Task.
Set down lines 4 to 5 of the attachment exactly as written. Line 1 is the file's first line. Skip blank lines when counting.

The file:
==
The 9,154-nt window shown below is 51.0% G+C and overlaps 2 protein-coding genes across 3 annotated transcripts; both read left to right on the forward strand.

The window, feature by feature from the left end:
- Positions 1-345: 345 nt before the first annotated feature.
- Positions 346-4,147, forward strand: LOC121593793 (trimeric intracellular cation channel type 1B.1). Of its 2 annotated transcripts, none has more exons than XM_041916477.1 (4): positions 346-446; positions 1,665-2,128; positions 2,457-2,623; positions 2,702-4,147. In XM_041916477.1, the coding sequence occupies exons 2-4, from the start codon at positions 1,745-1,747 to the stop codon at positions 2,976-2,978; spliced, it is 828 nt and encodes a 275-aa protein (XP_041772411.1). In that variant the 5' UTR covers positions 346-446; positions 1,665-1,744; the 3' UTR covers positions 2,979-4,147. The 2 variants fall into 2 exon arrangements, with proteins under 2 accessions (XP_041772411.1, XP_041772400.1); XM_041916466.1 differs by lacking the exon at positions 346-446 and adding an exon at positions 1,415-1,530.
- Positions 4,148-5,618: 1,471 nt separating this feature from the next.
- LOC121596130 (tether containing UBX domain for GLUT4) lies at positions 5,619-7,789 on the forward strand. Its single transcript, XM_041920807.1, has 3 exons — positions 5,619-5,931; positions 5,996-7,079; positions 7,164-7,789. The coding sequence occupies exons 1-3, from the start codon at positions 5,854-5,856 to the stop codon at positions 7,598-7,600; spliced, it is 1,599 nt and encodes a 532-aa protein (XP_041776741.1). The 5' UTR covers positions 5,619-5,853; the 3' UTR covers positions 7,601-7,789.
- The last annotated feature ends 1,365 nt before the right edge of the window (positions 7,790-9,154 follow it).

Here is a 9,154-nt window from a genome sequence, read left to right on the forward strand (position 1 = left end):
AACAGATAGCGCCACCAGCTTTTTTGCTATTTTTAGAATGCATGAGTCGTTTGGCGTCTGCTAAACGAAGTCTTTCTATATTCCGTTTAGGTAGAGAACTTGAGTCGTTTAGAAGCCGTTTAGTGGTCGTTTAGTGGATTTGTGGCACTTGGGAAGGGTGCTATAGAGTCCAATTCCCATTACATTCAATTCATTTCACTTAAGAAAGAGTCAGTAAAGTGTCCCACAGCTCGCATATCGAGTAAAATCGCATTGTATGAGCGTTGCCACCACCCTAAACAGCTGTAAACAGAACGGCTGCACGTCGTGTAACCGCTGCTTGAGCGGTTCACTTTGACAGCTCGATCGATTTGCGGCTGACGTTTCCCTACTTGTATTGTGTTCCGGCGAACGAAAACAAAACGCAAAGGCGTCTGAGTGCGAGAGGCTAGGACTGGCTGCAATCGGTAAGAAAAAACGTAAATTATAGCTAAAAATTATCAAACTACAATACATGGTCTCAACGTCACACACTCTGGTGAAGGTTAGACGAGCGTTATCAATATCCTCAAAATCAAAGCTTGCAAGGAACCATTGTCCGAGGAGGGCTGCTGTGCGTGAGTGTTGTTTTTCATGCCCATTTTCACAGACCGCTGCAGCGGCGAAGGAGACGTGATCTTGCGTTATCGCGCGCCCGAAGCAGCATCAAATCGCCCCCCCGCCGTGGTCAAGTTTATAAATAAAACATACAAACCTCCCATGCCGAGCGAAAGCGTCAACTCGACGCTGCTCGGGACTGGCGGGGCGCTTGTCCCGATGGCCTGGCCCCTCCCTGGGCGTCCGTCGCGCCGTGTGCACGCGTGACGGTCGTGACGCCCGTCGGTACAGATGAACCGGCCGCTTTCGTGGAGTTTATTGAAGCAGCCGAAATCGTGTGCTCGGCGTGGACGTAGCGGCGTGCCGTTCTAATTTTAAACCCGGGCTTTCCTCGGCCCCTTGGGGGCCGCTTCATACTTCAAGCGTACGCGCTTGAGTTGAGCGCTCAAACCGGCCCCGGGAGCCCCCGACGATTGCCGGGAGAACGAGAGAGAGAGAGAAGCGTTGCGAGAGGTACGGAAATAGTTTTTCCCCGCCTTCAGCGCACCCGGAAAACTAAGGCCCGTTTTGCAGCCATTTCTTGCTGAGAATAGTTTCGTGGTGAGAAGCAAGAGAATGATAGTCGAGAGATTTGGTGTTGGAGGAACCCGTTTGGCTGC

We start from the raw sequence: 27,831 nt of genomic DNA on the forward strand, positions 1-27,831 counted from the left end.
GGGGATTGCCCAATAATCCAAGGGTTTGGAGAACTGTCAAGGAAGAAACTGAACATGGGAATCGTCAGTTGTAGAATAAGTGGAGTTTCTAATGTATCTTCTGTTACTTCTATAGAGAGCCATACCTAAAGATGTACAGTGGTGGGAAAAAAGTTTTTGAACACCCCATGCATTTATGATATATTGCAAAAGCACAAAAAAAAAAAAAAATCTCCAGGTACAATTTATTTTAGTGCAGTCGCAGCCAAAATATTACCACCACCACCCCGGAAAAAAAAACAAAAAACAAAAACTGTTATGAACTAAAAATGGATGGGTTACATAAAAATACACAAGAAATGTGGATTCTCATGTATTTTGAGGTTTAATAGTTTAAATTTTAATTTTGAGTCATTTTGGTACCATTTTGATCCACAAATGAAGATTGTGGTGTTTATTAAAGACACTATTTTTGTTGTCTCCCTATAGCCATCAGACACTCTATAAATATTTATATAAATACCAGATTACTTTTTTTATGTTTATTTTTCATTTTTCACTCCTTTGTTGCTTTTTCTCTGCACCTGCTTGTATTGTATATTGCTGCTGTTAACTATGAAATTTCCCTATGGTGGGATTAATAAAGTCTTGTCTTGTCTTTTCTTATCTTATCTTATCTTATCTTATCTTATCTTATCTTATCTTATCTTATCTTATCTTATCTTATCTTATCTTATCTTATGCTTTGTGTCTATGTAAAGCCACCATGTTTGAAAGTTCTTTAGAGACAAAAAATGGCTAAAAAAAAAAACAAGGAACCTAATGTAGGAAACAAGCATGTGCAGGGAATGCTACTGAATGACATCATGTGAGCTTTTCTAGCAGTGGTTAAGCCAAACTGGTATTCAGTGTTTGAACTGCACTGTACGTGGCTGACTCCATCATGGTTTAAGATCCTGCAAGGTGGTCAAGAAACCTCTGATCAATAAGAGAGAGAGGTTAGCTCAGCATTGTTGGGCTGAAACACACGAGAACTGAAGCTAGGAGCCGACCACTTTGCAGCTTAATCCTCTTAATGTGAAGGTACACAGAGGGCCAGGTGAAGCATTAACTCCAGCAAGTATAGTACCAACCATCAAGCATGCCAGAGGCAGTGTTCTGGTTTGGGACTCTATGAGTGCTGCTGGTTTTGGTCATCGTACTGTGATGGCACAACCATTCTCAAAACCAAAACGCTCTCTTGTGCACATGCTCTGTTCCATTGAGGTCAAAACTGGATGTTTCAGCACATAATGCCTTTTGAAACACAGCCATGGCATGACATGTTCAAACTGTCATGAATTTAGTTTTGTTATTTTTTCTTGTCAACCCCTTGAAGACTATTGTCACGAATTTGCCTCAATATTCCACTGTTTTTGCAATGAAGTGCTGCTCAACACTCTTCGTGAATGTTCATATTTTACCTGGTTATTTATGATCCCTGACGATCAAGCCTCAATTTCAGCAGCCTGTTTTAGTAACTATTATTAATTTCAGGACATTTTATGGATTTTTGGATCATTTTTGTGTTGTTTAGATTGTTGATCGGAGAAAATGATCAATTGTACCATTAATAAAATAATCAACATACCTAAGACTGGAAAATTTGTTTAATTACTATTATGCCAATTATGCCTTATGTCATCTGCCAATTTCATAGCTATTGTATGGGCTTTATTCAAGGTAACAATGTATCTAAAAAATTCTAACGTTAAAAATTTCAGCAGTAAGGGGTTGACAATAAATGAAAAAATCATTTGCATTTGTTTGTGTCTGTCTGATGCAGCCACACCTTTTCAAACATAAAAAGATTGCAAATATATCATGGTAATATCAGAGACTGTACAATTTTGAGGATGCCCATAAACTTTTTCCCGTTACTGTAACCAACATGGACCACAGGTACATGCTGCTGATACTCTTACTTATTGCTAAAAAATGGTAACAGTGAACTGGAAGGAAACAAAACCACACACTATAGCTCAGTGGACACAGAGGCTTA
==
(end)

- Positions 346-4,147, forward strand: LOC121593793 (trimeric intracellular cation channel type 1B.1). Of its 2 annotated transcripts, none has more exons than XM_041916477.1 (4): positions 346-446; positions 1,665-2,128; positions 2,457-2,623; positions 2,702-4,147. In XM_041916477.1, the coding sequence occupies exons 2-4, from the start codon at positions 1,745-1,747 to the stop codon at positions 2,976-2,978; spliced, it is 828 nt and encodes a 275-aa protein (XP_041772411.1). In that variant the 5' UTR covers positions 346-446; positions 1,665-1,744; the 3' UTR covers positions 2,979-4,147. The 2 variants fall into 2 exon arrangements, with proteins under 2 accessions (XP_041772411.1, XP_041772400.1); XM_041916466.1 differs by lacking the exon at positions 346-446 and adding an exon at positions 1,415-1,530.
- Positions 4,148-5,618: 1,471 nt separating this feature from the next.